ARLINGTON, Va. - The U.S. Marines is testing new technology that can readily produce hydrogen fuel to use as an energy source rather than relying on petroleum or batteries.
Recently, Marines saw a demonstration of the hydrogen tactical refueling point (H-TaRP) at Marine Corps Base Camp Lejeune, North Carolina. The H-TaRP is a fuel-generation prototype device able to convert aluminum into hydrogen fuel.
The Office of Naval Research (ONR) Global TechSolutions is sponsoring the project along with the Massachusetts Institute of Technology (MIT) Lincoln Laboratory.
ONR said while batteries are effective, they could weigh a lot, making it challenging when Marines are operating in extremely harsh environments — including remote islands, hot deserts, rugged mountains and frozen, barren landscapes.
The lighter H-TaRP is made up of an aluminum dispenser, reactor vessel, water cooling system and a control system manifold to fill an H2 tank.
"H-TaRP’s purpose is to eliminate the need for diesel fuel transport and battery charging by being able to use locally available resources to produce hydrogen fuel for all sorts of vehicles," Erik Limpacher, leader of the Energy Systems Group at MIT Lincoln Laboratory, said in a news release.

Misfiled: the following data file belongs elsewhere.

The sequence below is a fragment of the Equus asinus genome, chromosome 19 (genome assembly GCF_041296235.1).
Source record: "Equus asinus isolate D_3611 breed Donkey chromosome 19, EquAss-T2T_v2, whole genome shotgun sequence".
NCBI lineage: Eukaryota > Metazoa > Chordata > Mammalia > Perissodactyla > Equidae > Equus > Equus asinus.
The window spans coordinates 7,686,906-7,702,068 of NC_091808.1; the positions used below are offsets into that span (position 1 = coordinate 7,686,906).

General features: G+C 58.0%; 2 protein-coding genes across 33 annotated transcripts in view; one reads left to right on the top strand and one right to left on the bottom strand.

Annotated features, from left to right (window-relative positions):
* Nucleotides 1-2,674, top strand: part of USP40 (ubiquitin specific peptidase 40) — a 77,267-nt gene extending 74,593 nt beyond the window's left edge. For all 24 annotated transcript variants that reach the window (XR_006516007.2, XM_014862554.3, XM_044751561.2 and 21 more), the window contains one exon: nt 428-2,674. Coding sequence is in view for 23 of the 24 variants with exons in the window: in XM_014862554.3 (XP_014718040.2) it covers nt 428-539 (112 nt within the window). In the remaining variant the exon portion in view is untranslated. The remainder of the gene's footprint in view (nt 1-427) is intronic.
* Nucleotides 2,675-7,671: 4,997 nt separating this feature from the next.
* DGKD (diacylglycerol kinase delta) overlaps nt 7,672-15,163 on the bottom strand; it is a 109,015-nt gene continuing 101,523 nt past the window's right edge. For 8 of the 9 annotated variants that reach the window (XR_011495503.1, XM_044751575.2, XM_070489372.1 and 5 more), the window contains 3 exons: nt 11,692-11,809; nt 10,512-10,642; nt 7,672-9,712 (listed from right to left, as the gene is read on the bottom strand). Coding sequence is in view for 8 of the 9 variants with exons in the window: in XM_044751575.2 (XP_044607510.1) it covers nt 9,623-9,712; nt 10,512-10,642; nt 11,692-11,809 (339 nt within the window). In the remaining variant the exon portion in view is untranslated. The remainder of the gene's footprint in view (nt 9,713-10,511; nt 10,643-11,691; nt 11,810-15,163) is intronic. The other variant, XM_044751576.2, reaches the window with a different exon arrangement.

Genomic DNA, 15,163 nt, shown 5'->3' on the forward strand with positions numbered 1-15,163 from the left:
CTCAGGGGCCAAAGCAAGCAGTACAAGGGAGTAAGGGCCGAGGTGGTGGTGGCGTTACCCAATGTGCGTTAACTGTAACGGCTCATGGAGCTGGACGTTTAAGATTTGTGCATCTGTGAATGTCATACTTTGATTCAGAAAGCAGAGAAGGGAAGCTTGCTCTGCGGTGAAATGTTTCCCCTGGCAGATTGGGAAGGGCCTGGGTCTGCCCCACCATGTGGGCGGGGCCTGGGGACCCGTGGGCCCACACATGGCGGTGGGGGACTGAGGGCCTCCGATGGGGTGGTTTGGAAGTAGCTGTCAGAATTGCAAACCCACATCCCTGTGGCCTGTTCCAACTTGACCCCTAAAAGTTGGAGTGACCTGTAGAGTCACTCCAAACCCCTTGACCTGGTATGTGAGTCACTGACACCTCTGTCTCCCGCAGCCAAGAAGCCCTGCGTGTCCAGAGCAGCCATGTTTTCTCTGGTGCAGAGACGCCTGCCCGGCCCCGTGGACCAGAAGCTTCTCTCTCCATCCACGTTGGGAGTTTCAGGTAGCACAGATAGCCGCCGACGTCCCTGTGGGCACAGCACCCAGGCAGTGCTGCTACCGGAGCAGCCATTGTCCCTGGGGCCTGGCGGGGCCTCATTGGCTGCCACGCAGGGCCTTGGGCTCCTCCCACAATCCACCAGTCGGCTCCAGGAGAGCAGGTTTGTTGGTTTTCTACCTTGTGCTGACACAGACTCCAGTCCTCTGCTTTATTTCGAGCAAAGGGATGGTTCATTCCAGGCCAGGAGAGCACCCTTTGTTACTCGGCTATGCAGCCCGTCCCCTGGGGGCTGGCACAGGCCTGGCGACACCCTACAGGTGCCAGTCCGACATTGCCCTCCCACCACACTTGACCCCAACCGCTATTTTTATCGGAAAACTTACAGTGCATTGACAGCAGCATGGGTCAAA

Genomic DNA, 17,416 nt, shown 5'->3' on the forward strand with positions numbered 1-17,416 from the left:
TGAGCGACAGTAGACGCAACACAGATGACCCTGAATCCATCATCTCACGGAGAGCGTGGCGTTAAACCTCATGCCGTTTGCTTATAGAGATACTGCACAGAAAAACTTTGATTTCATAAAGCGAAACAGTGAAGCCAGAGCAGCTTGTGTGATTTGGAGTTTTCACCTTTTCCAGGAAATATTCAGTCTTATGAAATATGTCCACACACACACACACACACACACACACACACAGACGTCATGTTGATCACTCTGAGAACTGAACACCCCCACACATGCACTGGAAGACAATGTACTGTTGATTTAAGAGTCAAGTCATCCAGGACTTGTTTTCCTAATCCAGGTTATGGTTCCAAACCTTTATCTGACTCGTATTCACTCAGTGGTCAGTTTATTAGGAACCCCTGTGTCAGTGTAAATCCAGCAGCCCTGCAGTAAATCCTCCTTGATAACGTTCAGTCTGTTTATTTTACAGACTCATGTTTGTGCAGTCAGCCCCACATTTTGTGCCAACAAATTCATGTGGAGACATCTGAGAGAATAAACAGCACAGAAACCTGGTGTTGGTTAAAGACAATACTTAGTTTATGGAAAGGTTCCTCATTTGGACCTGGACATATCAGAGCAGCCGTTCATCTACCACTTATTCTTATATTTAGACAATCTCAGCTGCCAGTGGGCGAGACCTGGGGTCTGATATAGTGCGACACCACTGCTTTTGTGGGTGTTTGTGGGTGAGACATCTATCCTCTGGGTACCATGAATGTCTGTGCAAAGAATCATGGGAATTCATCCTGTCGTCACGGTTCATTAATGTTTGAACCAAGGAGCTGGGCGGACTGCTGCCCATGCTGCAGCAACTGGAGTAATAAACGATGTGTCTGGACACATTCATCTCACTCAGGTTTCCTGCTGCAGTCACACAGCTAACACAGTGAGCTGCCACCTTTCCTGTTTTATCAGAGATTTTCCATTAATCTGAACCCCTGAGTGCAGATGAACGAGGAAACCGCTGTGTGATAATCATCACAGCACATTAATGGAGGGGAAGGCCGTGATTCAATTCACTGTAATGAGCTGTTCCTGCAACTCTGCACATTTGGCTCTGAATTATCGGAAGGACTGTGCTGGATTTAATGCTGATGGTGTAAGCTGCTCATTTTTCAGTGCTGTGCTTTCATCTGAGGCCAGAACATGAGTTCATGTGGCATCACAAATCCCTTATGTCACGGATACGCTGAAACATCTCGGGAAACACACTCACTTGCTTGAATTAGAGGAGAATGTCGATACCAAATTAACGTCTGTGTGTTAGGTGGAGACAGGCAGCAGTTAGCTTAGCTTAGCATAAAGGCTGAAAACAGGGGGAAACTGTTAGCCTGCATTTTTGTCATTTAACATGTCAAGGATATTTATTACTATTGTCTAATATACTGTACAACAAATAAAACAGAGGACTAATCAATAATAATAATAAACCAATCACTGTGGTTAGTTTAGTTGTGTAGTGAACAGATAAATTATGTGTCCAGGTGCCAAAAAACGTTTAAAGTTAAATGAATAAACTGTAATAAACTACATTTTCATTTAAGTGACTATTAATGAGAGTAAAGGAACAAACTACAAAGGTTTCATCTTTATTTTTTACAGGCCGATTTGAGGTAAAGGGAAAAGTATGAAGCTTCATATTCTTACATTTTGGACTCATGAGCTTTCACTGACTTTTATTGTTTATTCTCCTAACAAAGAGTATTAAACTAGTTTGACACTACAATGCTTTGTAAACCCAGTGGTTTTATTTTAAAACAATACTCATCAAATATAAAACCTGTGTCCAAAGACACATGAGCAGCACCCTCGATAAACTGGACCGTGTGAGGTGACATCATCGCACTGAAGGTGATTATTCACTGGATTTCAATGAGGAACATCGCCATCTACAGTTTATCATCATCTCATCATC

MIT researchers took advantage of the reaction of aluminum mixed with water to generate hydrogen gas. They said any form of water works in the chemical reaction: salty ocean water, river water, even urine.
Researchers said this allows the H-TaRP to be used in many different environments.
They also pointed out that since the H-TaRP produces steam— that steam can be distilled and used for drinking and hydration.
A demonstration video showed an infantry assembling the H-TaRP in about 13 minutes.
"Looking ahead to the 21st-century battlefield, Marines will be separated from their logistics many times," Maj. Steve Simmons, who commanded Marines during the Camp Lejeune demo, said. "We anticipate our logistic lines will be too long to be effective to provide immediate support to Marines. Looking at the battlefields for the next 100 years, we see the need for readily available resources to be converted into natural energy."
This story was reported from Los Angeles.